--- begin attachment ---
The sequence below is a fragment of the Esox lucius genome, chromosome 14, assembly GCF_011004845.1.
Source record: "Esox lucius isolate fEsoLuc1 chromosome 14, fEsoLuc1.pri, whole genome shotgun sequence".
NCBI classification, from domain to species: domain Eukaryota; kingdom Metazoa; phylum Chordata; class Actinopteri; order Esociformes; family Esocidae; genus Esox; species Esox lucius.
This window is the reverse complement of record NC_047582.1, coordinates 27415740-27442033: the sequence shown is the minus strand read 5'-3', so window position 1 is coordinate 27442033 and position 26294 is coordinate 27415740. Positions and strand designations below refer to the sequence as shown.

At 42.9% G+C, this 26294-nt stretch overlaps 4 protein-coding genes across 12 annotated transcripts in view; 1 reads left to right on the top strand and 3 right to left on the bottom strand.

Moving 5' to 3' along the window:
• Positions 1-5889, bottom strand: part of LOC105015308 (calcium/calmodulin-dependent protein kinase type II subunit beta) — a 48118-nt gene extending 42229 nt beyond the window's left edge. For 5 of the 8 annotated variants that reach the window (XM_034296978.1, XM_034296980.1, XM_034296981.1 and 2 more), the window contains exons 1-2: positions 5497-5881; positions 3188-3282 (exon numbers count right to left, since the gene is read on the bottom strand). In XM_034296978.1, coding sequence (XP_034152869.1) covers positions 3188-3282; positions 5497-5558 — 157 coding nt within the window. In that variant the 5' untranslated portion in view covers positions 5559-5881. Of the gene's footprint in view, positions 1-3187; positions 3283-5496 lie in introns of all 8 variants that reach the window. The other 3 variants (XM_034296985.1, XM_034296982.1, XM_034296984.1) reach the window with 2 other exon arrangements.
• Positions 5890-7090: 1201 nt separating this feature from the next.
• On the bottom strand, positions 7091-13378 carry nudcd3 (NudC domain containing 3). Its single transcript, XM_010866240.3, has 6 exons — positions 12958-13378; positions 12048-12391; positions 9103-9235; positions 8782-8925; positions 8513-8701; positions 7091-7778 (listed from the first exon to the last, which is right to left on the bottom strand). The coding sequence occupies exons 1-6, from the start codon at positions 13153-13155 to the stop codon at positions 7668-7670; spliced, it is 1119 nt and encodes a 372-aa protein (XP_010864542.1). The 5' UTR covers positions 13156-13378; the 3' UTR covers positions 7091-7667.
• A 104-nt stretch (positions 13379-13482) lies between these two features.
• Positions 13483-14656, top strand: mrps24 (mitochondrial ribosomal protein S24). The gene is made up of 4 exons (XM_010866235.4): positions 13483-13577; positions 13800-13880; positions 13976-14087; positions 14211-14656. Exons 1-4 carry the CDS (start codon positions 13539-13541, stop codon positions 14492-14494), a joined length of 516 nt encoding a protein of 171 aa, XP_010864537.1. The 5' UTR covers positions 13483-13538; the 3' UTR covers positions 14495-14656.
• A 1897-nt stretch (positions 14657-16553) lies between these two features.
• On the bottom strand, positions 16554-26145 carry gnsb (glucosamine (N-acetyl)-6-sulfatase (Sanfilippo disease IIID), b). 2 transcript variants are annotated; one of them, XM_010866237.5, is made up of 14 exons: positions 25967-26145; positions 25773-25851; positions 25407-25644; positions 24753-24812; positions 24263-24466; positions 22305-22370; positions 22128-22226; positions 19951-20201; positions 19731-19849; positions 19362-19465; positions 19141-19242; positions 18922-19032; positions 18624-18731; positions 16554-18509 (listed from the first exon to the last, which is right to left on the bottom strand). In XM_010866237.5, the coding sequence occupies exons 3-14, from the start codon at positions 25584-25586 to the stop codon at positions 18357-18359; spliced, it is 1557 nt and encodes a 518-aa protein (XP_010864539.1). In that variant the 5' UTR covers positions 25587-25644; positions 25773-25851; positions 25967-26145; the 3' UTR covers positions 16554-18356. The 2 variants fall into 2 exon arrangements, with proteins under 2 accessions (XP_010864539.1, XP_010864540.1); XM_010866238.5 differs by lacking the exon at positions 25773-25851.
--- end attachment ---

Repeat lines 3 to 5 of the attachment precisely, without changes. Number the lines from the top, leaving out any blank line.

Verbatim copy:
NCBI classification, from domain to species: domain Eukaryota; kingdom Metazoa; phylum Chordata; class Actinopteri; order Esociformes; family Esocidae; genus Esox; species Esox lucius.
This window is the reverse complement of record NC_047582.1, coordinates 27415740-27442033: the sequence shown is the minus strand read 5'-3', so window position 1 is coordinate 27442033 and position 26294 is coordinate 27415740. Positions and strand designations below refer to the sequence as shown.

At 42.9% G+C, this 26294-nt stretch overlaps 4 protein-coding genes across 12 annotated transcripts in view; 1 reads left to right on the top strand and 3 right to left on the bottom strand.